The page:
As enterprises look to deploy the online distributed ledger technology, the industry's largest software and services providers have launched BaaS offerings as a way to allow customers to test the nascent technology without the capital costs or risk of deploying it in-house.
The BaaS offerings also address a shortage of in-house blockchain developers, who are still in hot demand.
While Amazon's BaaS offering may seem like just another tool in the AWS box, the adoption of BaaS isn't going to look or function anything like the adoption of other cloud services, according to Michael Fauscette, chief research officer of G2 Crowd, a business-to-business software review site.
"The use case ideas are really exploding around blockchain in a way that will drive in a wave of adoption that will happen faster than others," Fauscette said.
Earlier this month, ConsenSys announced Kaleido, a new blockchain business cloud service for enterprises.
Amazon partnered with Kaleido to offer its cloud services on which to host an Enterprise Ethereum-based, open-source blockchain platform. That makes Kaleido the first managed blockchain SaaS available on AWS; it is available in AWS regions across the world.
"If blockchain doesn't become dramatically easier to use, then companies will have to walk back their investments and our society will be far too slow in realising blockchain's significant promise," Steve Cerveny, enterprise lead at ConsenSys and the founder of Kaleido, said in a statement. "We designed the Kaleido platform from scratch with new user experiences and tools to radically simplify the entire enterprise journey."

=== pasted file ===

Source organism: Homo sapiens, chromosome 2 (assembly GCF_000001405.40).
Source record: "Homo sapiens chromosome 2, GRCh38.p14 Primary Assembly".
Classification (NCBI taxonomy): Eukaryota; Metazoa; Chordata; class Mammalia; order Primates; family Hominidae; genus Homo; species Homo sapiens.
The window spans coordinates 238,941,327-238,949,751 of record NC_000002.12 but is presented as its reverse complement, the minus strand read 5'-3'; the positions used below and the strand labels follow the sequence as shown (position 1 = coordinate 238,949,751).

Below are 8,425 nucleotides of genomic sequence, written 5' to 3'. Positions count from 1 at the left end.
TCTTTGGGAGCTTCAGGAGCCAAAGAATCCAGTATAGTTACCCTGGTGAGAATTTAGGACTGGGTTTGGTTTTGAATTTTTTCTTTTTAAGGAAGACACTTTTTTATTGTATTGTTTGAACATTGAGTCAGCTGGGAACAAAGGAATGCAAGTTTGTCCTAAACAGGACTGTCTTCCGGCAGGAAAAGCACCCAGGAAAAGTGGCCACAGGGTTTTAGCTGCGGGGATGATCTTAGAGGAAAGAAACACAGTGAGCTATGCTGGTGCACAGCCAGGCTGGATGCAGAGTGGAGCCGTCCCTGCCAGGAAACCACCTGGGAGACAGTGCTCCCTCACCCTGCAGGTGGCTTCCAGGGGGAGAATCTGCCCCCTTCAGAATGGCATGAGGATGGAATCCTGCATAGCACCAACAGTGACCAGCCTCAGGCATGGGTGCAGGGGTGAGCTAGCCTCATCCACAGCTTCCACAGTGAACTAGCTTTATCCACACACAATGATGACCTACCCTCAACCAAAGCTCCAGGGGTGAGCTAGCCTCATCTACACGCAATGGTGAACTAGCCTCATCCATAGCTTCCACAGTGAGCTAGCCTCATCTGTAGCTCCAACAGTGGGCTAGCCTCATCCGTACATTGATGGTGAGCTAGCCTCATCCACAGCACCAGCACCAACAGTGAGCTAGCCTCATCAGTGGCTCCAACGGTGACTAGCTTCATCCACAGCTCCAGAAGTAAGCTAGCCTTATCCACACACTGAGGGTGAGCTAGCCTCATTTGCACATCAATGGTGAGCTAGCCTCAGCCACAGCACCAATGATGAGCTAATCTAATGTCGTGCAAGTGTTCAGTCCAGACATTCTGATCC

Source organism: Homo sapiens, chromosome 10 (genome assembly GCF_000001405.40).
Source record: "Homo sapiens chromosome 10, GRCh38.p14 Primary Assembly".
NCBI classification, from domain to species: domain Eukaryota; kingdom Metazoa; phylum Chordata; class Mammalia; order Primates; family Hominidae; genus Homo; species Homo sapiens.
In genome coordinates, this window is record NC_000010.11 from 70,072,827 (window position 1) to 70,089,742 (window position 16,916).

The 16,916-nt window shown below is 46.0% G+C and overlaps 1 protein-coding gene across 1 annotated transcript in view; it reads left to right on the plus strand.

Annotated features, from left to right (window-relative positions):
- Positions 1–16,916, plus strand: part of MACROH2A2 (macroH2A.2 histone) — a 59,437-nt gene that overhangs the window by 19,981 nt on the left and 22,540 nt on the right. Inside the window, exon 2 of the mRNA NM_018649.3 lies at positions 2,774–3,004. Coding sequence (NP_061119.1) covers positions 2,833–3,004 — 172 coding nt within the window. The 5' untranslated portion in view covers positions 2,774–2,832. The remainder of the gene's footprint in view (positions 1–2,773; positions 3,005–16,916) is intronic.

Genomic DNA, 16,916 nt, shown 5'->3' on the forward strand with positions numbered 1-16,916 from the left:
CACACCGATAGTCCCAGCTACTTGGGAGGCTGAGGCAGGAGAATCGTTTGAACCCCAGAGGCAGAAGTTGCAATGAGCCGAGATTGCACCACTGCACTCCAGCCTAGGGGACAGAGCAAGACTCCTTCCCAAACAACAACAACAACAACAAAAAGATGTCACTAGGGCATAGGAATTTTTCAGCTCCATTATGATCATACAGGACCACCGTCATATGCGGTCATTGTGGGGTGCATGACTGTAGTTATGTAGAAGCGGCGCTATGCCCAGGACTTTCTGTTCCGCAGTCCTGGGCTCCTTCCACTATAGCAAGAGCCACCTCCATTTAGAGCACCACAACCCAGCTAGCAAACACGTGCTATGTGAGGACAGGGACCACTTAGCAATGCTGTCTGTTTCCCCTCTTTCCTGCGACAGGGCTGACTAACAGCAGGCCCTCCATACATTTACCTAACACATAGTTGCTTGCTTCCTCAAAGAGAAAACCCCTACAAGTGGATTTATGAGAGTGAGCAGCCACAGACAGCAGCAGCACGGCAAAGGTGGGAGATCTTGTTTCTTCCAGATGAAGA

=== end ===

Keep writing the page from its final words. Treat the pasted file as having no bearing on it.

This is not Amazon's first forway into blockchain. The company has invested in other company's blockchain development projects, and in April, AWS announced the availability of blockchain developer templates based on Ethereum and Hyperledger – the most popular business-grade, open-source blockchain platforms.
Neither Amazon nor Kaleido responded to requests for comment about when their BaaS offering would be available.
Blockchain technology is still in the hype phase, according to research firm Gartner, and enterprises are clearly wary of adopting such a nascent technology.
Only one per cent of CIOs indicated any kind of blockchain adoption within their organisations, and only eight per cent of CIOs were in short-term planning or active experimentation with blockchain, according to Gartner's 2018 CIO Survey.
Furthermore, 77 per cent of CIOs surveyed said their organisation has no interest in the technology and/or no action planned to investigate or develop it.
"This year's Gartner CIO Survey provides factual evidence about the massively hyped state of blockchain adoption and deployment," said David Furlonger, a vice president and Gartner fellow. "It is critical to understand what blockchain is and what it is capable of today, compared to how it will transform companies, industries and society tomorrow."